• Limiting alcoholic or sugary beverages to 1 serving or less
Except for the exercise (unless it's Swamp Season), I generally do all this anyway, but having to tell them I do all this is galling. I fear that accepting the reporting requirements will train me to accept worse down the road. At what point does voluntary involvement become indentured servitude?

I'm thinking about it way too much, you say. You think about it for a while, and tell me if I'm wrong. This is the "freedom above all" leaning of my conservative mind, the part I categorize as "Libertarian" because it's inclined to be contrary in the name of freedom, and prefer stubborn resistance to reasonable cooperation because cooperation leads to dependence and that must be avoided at all costs.

Anyway, I'm watching what I eat and using that 30 minutes of exercise to burn off my irritation at having to report it, and, I expect, I'll lose weight over the next 6 weeks. Which will irritate me, too, because that's not the goal. Welcome to my OCD hell.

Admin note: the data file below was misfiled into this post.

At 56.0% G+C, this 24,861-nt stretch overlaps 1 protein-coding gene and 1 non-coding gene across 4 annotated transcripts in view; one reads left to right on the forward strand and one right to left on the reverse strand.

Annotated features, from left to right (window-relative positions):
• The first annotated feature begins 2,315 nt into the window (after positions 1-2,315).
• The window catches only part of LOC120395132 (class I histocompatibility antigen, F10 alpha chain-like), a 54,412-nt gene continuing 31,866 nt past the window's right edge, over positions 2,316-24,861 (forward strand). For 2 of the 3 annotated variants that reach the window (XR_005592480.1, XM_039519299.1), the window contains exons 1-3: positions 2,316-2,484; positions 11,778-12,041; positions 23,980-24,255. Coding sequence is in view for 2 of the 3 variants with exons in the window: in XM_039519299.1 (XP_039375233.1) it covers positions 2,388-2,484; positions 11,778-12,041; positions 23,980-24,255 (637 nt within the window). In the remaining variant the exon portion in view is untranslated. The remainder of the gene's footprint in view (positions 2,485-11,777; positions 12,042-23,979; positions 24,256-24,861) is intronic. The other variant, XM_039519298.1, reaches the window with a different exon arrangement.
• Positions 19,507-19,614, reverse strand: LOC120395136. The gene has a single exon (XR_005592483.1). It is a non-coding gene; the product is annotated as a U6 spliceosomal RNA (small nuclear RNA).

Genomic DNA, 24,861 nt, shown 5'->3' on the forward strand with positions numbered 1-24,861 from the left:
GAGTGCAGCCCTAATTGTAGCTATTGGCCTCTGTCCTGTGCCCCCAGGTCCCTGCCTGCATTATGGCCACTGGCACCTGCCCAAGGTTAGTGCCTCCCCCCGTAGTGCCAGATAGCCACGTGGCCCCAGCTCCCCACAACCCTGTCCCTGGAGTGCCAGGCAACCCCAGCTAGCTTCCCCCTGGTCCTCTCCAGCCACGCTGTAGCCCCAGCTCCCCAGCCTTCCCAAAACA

Keep the faith.

Friday, November 21, 2014

Point of View

Point of View is a daily talk show whose motto is "Defending Family, Faith and Freedom." The show is over 20 years old and used to air on a radio station here in Topeka until that station changed hands and formatting. I wasn't willing to give up the show, so I started listening to the broadcast on the internet.

The best day of my life was the day I met host Kerby Anderson in person, and got to hear him interview Kris Kobach, then running for Kansas' Secretary of State. Click the link to read about that. It seems tame now when I think of how pumped I still am about that day.

I listened to Point of View for years until I changed to a job where I can't listen at work.